Confronting The Angry Preacher In Me

Confronting The Angry Preacher In Me

Many years ago I had the practice of taking a walk on Sunday morning to go over the message I was going o preach in a few hours.  It was California, so the weather was usually cooperative.  On one of those walks I began confronting the angry preacher in me in a new way.

For context, we are considering inspiring quotes from master preachers.  We’ve considered a quote by John Wesley, one by John Newton, and one by Soren Kierkegaard.   In this post we reflect on a quote from John Piper.

Why I Confronted the Angry Preacher In Me

As I said, I was walking going through my sermon early on a Sunday morning.  In those walks I practiced my vocalization and gestures.  That usually worked well, because hardly anyone was around, because it was early on Sunday morning.

Well, as I walked down one street, I noticed at the approaching intersection a police car at a traffic light.  Two cycles of the light went by, and he just sat there.  Then, he came my direction at the next green light.  To my surprise, he pulled up right next to me and got out of the car.  He greeted me and then said, “Are you all right?”  I assured him that I was, and he proceeded to tell me his concern.  “I noticed that you are talking to yourself, and sometimes you seem pretty angry.”

I revealed that I was a preacher practicing my sermon.  He accepted that and departed.  But I was left with that statement: “Sometimes you seem pretty angry.”  I had to reflect on that.  Is that how I come across when preaching, and I had to admit that sometimes I was an angry preacher.  I began confronting the angry preacher in me that morning.

The Inspiring Quote From John Piper

The quote I want to share with you in this post is this one:

“God has ordained that our preaching become deeper and more winsome as we are broken, humbled, and made low and desperately dependent on grace by the trials of our lives.” 

The Background

Here’s a bit of background about this influential master preacher from Wikipedia:

Piper was born on January 11, 1946, in Chattanooga, Tennessee, to Bill and Ruth Piper.[12] His father was a traveling evangelist for over 60 years.[13] Before Piper was one year old, his family moved to Greenville, South Carolina, where he spent the remainder of his youth, graduating from Wade Hampton High School in 1964.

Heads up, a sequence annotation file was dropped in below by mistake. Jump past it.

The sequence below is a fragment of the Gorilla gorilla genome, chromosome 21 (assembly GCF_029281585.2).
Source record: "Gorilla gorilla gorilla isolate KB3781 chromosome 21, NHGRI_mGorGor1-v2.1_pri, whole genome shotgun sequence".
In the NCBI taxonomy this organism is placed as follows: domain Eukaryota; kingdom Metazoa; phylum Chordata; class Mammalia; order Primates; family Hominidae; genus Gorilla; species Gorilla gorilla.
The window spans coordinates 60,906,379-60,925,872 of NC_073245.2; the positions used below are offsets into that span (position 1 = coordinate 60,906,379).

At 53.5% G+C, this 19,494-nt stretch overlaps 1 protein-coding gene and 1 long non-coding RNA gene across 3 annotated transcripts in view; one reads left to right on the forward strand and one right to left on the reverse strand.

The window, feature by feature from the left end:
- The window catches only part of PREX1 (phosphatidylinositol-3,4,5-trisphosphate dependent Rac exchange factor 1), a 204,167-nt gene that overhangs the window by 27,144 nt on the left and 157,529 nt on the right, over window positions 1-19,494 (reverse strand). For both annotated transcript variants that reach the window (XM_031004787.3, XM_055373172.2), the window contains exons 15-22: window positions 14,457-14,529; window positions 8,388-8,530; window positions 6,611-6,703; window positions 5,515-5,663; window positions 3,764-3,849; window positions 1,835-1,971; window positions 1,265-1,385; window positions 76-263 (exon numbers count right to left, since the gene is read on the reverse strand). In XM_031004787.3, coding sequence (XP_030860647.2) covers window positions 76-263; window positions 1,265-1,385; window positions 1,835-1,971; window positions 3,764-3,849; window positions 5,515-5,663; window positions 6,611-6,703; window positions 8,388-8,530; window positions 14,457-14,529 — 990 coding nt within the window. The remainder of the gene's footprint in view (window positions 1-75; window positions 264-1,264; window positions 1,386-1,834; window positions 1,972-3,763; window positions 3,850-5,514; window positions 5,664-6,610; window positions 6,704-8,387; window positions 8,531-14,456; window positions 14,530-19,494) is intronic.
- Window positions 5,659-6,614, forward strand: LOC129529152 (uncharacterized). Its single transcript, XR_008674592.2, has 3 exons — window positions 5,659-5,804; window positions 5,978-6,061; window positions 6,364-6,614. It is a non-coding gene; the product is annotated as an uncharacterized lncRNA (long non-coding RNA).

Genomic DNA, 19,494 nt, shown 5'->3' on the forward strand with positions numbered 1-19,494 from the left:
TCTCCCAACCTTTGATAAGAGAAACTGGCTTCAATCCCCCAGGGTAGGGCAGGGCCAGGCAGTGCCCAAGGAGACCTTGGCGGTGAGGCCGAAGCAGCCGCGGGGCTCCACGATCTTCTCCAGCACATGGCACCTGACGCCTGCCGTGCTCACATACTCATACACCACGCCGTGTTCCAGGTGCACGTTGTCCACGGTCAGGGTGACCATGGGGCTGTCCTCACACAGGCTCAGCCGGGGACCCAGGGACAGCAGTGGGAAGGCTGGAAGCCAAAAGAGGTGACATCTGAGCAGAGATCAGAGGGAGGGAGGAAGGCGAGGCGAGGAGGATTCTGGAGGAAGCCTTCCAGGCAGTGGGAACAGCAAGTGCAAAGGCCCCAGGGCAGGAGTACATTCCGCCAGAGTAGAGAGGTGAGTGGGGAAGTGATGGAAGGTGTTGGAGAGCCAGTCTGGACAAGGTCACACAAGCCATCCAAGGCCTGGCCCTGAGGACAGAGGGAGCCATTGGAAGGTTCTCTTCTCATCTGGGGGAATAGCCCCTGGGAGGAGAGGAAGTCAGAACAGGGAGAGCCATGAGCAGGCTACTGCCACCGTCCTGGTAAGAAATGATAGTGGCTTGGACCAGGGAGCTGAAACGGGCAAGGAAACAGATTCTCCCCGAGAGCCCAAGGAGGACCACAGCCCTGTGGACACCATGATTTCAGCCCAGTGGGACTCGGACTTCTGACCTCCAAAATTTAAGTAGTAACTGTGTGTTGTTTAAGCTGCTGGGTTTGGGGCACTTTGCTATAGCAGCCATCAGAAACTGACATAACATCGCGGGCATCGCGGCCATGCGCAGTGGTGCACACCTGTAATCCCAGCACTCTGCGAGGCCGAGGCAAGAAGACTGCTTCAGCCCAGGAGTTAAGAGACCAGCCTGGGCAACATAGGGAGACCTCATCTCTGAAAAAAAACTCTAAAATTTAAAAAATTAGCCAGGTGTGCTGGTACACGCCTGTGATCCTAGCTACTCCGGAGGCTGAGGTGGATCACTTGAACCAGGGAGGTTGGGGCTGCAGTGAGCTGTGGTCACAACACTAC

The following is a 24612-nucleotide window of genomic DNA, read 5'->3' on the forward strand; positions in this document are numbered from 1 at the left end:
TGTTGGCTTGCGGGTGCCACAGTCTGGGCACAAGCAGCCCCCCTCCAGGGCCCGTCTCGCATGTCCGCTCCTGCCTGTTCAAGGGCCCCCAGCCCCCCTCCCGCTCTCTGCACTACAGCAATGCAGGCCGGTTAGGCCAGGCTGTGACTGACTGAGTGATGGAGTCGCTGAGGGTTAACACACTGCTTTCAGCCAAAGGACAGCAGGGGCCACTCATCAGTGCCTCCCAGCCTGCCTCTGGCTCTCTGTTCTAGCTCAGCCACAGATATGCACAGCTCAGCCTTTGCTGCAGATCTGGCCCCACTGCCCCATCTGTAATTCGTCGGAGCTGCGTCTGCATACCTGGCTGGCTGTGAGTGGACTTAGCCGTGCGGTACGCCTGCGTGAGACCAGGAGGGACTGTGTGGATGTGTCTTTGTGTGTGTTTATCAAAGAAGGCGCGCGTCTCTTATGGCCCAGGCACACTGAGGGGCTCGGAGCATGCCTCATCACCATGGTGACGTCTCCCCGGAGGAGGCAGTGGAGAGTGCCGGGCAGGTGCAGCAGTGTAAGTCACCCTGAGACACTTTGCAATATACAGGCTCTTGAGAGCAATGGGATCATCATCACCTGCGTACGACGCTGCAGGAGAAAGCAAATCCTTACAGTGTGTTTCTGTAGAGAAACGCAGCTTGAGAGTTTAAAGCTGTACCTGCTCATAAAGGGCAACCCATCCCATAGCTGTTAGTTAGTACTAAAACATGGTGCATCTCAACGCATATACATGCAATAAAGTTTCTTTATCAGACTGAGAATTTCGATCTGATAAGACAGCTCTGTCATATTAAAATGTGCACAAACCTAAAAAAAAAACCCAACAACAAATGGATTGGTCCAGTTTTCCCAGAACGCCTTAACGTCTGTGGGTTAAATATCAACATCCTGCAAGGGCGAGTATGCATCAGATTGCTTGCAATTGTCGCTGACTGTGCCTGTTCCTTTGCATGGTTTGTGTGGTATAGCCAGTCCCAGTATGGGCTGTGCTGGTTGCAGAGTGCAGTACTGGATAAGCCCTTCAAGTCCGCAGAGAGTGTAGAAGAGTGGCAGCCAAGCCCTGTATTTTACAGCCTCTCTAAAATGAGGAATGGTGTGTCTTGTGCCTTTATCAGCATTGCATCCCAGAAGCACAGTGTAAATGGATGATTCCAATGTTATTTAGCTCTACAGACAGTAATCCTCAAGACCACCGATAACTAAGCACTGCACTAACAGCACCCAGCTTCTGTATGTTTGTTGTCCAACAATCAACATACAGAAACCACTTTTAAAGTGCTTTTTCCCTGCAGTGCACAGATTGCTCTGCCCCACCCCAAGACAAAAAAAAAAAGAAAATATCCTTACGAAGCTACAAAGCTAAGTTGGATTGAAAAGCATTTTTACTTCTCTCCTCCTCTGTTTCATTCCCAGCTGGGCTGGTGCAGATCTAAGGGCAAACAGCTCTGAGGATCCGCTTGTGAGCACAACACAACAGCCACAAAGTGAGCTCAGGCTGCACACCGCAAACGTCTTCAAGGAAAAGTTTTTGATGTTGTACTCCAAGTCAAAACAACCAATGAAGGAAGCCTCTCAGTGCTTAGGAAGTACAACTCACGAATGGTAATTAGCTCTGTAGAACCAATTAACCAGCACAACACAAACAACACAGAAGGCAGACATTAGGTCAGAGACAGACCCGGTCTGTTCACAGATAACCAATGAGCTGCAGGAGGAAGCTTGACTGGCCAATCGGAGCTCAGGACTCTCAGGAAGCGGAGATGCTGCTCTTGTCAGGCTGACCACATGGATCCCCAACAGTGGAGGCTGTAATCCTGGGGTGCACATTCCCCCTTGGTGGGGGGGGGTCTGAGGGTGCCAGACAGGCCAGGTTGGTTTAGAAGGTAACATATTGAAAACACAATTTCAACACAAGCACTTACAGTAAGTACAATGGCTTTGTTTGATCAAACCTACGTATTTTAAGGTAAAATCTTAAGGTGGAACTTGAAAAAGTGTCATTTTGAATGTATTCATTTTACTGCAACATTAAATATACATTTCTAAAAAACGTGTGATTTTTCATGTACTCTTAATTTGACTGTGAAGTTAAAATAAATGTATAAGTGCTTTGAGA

According to Piper, he had a religious conversion at his mother’s knee on a family vacation in Florida when he was six years old.[14] Piper has remarked that the fact he was converted at the age of six “blows him away”, not because he remembers the event, but due to his belief in the Bible’s telling of the hopeless condition of all humans who have not been converted.[15][16]

Call To Ministry

In the fall of 1966, Piper caught mononucleosis, and during this infection, he listened to the Pastor Harold John Ockenga on WETN, his college’s radio station.[27] Piper dated his call to the ministry of God’s word to that experience: “I can remember listening there on my bed to his messages on the radio and feeling inside my heart simply explode with longing to be able to handle the word of God the way he was handling it in the pulpit at Edman Chapel. Before those three weeks were over, I had resolved to drop organic chemistry… That was, I believe, my call to the ministry of the word.”[28]

Christian Hedonism

However, the most formative season theologically was yet to come: three years under the tutelage of Daniel Payton Fuller, at Fuller Theological Seminary in Pasadena, California, from 1968 to 1971. Fuller’s influence on Piper was, he admits with thankfulness, enormous.[29] Three things that would mark Piper’s life-work are traceable to that influence: assiduous attention to exegetical detail in Bible study[30] (indeed in all reading[31]), a central conviction of the all-embracing sovereignty of God,[32] and what Piper came to call Christian Hedonism.[33]

Christian Hedonism and Confronting the Angry Preacher in Me

Piper has been criticized for his explanation and defense of Christian Hedonism.  What he meant by that is that our focus should be on our joy in the Lord, and sharing that.  The goal is to become “winsome” in our preaching.

Think about that when you prepare your message.  We are going to be more effective in sharing our joy in life rather than trying to “scare the hell” out of our listeners.   Rather, we are more winsome when we have been molded by the challenges of life, and talk about how much joy we have in Jesus Christ.


Are you an angry preacher?  Thankfully, Piper is still writing and preaching.  Here he is explaining what Christian Hedonism is.

Here is Piper’s description of his Christian Hedonism.